And so bettors who have lost a lot begin taking bigger risks to make up for it. We get a snowball effect. NATO involvement in the Ukraine conflict is akin to entering a casino and placing a bet. We'll start taking bigger risks as we start losing to Russian retaliation. That's the game's psychology.

It's impossible to stop. So will politicians and citizens from both Russia and the West, until we risk the end of human civilization.

You can avoid spiraling into ever larger bets in the Casino by drawing a hard line and declaring “I will not enter that Casino.” We're doing it now. We supply Ukraine. We send money and intelligence but don't cross that crucial line.

It's difficult to watch what happened in Bucha without demanding NATO involvement. What should we do? Of course, I'm not in charge. I'm a writer. My hope is that people will think about the consequences of the actions we demand. My hope is that you think ahead not just one step but multiple dominos.

More and more, we are driven by our emotions. We cannot act solely on emotion in matters of life and death. If we make the wrong choice, more people will die.

Read the original post here.

Steve QJ

Steve QJ

7 months ago

Putin's War On Reality

The dictator's playbook.

Stalin's successor, Nikita Khrushchev, delivered a speech titled "On The Cult Of Personality And Its Consequences" in 1956, three years after Stalin’s death.

It was Stalin's grave abuse of power that caused untold harm to our party.
Stalin acted not by persuasion, explanation, or patient cooperation, but by imposing his ideas and demanding absolute obedience. […]
See where Stalin's mania for greatness led? He had lost all sense of reality.

The speech, which was never made public, shook the Soviet Union and the Soviet Bloc. After Stalin's "cult of personality" was exposed as a lie, only reality remained.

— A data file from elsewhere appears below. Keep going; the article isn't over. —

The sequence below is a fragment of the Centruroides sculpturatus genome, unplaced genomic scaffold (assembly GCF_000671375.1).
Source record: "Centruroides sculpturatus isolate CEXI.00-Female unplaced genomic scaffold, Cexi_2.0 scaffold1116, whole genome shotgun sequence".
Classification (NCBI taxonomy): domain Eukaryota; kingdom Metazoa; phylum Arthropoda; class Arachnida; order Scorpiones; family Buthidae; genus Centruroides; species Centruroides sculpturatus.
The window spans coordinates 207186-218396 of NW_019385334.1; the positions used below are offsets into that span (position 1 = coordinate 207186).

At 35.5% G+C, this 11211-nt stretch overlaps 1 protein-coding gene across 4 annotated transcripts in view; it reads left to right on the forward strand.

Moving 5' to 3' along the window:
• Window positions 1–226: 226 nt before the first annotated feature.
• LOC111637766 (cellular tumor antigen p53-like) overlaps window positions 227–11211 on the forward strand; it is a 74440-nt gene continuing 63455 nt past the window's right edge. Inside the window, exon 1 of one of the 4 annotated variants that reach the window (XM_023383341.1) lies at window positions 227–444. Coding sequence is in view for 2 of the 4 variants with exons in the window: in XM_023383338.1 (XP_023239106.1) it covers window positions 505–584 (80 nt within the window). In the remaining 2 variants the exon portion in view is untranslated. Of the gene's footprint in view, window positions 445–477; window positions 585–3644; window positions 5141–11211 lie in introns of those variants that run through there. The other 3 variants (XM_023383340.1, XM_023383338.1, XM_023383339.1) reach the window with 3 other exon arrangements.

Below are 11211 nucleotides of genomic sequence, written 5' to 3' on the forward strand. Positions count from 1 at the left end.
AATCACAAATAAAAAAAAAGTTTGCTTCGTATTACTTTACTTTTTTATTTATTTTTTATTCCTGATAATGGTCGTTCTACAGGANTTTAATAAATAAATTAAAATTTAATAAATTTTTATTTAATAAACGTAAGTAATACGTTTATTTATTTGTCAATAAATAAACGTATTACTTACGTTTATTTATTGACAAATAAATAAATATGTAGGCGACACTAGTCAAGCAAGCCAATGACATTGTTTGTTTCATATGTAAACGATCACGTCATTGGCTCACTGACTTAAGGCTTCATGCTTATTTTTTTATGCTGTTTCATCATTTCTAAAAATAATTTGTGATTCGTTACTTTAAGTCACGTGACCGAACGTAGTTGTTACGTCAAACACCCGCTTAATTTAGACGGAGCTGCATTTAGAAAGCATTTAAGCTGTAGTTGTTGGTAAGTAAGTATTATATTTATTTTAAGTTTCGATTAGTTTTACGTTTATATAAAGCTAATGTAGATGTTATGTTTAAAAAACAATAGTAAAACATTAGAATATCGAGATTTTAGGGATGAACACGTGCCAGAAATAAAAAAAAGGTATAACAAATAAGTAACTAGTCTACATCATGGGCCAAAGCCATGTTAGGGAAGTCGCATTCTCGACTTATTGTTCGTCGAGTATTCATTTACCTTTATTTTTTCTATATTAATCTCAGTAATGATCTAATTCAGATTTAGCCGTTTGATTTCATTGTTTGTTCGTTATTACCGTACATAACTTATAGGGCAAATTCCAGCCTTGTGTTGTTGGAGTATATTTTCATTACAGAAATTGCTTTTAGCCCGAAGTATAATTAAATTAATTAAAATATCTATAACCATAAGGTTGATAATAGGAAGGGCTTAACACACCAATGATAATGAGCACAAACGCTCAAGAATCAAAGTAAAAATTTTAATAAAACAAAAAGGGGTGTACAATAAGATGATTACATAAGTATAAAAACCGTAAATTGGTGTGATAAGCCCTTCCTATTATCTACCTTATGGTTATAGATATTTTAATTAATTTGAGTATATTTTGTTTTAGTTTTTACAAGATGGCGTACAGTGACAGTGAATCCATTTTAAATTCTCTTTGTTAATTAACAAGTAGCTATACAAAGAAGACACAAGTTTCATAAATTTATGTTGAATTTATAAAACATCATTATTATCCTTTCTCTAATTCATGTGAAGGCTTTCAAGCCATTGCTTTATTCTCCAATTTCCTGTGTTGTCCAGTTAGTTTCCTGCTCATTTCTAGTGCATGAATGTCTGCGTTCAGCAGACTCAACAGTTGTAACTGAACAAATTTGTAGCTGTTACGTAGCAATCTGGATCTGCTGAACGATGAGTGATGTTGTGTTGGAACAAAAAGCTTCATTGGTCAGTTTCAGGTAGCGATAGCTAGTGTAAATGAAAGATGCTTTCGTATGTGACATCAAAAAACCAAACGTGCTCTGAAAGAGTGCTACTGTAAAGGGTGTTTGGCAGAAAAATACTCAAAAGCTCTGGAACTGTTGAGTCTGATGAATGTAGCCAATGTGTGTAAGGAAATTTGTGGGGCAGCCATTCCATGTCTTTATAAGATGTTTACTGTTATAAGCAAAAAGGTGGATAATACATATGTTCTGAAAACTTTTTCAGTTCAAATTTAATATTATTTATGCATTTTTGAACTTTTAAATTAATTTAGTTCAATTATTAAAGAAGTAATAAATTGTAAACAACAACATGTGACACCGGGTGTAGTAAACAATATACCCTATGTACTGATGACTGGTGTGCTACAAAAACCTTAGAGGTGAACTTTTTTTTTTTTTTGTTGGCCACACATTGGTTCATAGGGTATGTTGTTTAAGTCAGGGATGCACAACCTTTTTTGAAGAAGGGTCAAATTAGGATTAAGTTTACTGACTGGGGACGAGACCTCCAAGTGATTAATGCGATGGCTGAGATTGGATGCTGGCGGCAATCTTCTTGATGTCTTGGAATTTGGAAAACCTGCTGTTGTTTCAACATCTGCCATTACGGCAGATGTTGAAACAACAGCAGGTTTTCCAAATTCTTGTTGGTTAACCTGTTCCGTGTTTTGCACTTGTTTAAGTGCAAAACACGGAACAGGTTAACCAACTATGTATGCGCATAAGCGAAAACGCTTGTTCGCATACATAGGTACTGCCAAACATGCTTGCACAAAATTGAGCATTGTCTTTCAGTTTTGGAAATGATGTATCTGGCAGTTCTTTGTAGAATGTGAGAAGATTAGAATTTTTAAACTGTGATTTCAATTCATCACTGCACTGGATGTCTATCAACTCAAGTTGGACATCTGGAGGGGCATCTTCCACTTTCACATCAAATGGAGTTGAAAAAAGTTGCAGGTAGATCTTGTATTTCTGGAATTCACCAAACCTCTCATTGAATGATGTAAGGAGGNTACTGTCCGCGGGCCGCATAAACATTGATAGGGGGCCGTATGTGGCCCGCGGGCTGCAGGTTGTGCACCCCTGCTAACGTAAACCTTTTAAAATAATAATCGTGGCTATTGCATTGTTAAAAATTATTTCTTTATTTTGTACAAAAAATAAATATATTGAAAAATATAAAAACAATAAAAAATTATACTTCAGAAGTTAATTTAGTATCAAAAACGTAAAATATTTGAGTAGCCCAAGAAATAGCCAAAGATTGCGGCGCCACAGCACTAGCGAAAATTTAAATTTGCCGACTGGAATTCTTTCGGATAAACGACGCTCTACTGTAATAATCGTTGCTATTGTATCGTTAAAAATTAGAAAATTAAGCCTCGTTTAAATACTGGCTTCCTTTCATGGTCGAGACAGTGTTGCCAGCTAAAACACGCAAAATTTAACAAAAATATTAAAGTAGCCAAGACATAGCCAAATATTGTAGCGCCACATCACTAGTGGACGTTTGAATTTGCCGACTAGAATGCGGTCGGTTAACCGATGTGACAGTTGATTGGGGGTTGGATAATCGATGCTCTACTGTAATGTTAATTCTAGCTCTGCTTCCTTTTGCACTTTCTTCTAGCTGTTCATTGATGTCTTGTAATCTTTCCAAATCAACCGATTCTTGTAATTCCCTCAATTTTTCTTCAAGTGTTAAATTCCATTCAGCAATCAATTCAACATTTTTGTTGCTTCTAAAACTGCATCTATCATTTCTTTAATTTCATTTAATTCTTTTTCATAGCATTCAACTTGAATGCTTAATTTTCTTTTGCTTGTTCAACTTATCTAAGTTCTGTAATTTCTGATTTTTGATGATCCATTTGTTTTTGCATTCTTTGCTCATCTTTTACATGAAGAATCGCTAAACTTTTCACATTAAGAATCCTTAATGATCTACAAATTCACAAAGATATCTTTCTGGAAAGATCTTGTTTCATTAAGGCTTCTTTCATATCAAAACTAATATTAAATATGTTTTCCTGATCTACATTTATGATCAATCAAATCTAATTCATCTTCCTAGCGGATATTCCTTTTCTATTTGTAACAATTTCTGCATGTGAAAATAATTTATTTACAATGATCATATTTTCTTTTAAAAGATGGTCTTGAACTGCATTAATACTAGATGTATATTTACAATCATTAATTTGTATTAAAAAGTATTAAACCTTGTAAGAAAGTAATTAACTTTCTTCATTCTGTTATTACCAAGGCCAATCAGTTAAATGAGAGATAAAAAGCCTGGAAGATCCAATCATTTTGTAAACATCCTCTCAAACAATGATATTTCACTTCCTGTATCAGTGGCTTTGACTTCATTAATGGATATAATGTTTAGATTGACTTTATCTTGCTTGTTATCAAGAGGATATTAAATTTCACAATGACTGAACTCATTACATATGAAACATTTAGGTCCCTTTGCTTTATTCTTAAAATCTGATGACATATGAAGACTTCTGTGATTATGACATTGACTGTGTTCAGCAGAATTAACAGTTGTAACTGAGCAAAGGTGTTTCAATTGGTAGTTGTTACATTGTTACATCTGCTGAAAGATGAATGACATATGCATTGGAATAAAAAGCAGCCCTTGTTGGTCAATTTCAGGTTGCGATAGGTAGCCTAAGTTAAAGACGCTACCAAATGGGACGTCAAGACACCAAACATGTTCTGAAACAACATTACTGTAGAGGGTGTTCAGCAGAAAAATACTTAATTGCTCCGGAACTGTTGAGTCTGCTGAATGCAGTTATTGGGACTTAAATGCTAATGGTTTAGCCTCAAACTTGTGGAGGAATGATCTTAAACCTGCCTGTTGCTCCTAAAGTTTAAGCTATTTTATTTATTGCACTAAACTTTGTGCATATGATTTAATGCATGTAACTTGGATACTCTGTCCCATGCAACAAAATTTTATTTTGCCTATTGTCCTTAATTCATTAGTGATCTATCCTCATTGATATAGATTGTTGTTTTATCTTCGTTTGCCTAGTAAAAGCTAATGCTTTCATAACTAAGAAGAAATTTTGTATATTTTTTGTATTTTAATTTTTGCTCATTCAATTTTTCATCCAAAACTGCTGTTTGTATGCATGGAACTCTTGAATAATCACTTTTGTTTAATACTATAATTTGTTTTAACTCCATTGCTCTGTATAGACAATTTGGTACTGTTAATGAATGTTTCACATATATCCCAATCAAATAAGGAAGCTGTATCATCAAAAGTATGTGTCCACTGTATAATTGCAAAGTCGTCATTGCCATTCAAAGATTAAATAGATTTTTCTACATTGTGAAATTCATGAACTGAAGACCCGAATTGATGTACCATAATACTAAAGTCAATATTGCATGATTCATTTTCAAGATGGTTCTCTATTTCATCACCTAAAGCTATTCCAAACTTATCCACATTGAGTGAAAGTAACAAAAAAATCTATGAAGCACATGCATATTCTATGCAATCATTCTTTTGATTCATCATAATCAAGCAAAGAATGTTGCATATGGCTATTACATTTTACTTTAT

As I've watched the nightmare unfold in Ukraine, I'm reminded of that question. Primarily by Putin's repeated denials.

His odd claim that Ukraine is run by drug addicts and Nazis (especially strange given that Volodymyr Zelenskyy, the Ukrainian president, is Jewish). Others attempt to portray Russia as liberators rather than occupiers. For example, he portrays Luhansk and Donetsk as plucky, newly independent states when they have been totalitarian statelets for 8 years.

Putin seemed to have lost all sense of reality.

Maybe that's why his remarks to an oligarchs' gathering stood out:

Everything is a desperate measure. They gave us no choice. We couldn't do anything about their security risks. […] They could have put the country in jeopardy.

This is almost certainly true from Putin's perspective. Even for Putin, a military invasion seems unlikely. So, what exactly is putting Russia's security in jeopardy? How could Ukraine's independence endanger Russia's existence?

The truth is the only thing that truly terrifies leaders like these.

Trump, the president of “alternative facts,” "and “fake news” praised Putin's fabricated justifications for the Ukraine invasion. Russia tightened news censorship as news of their losses came in. It's no accident that modern dictatorships like Russia (and China and North Korea) restrict citizens' access to information.

Controlling what people see, hear, and think is the simplest method. And Ukraine's recent efforts to join the European Union showed a country whose thoughts Putin couldn't control. With the Russian and Ukrainian peoples so close, he could not control their reality.
He appears to think this is a threat worth fighting NATO over.

It's easy to disown history's great dictators. By the magnitude of their harm. But the strategy they used is still in use today, albeit not to the same devastating effect.

The Kim dynasty in North Korea has ruled for 74 years, Putin has ruled Russia for 19 years (using loopholes and even rewriting the constitution).

“Politicians and diapers must be changed frequently,” said Mark Twain. "And for the same reason.”